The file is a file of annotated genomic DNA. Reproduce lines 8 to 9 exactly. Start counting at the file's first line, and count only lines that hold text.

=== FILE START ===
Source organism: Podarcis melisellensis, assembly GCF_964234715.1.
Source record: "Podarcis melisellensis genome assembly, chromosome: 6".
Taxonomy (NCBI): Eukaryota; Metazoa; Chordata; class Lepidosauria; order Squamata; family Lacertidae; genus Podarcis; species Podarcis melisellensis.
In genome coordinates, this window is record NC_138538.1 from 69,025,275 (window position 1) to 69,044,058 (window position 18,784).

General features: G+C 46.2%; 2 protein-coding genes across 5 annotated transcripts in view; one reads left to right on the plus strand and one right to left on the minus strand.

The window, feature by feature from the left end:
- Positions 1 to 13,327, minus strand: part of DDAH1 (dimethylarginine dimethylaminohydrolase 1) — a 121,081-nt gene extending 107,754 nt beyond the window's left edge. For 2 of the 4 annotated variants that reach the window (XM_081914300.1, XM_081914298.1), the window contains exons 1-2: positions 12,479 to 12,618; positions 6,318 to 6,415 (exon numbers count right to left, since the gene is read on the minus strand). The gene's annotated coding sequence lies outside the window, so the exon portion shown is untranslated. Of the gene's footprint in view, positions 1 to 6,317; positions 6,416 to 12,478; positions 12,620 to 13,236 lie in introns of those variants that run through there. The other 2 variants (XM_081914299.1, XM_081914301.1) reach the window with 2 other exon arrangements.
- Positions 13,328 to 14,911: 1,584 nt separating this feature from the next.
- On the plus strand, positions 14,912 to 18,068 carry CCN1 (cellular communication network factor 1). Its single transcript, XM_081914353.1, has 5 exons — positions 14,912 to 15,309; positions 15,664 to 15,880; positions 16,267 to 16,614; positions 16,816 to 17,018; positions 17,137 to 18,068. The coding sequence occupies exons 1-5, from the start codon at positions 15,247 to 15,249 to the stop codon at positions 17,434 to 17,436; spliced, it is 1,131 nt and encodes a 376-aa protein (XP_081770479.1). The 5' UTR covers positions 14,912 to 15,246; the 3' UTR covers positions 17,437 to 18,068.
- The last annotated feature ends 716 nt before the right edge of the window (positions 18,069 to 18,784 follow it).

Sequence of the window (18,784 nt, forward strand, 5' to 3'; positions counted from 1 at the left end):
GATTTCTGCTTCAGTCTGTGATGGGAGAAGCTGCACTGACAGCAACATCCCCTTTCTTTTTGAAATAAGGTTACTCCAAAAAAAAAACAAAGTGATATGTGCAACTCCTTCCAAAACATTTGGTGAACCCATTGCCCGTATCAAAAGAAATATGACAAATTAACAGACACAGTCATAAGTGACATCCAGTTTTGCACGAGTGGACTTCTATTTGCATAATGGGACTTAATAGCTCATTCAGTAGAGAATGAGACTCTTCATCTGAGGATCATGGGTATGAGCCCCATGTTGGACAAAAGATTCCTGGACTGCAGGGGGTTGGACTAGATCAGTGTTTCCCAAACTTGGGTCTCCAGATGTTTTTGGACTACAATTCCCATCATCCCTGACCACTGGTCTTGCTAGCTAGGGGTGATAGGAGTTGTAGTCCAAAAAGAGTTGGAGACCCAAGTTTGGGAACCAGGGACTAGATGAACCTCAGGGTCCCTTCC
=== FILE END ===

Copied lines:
- Positions 13,328 to 14,911: 1,584 nt separating this feature from the next.
- On the plus strand, positions 14,912 to 18,068 carry CCN1 (cellular communication network factor 1). Its single transcript, XM_081914353.1, has 5 exons — positions 14,912 to 15,309; positions 15,664 to 15,880; positions 16,267 to 16,614; positions 16,816 to 17,018; positions 17,137 to 18,068. The coding sequence occupies exons 1-5, from the start codon at positions 15,247 to 15,249 to the stop codon at positions 17,434 to 17,436; spliced, it is 1,131 nt and encodes a 376-aa protein (XP_081770479.1). The 5' UTR covers positions 14,912 to 15,246; the 3' UTR covers positions 17,437 to 18,068.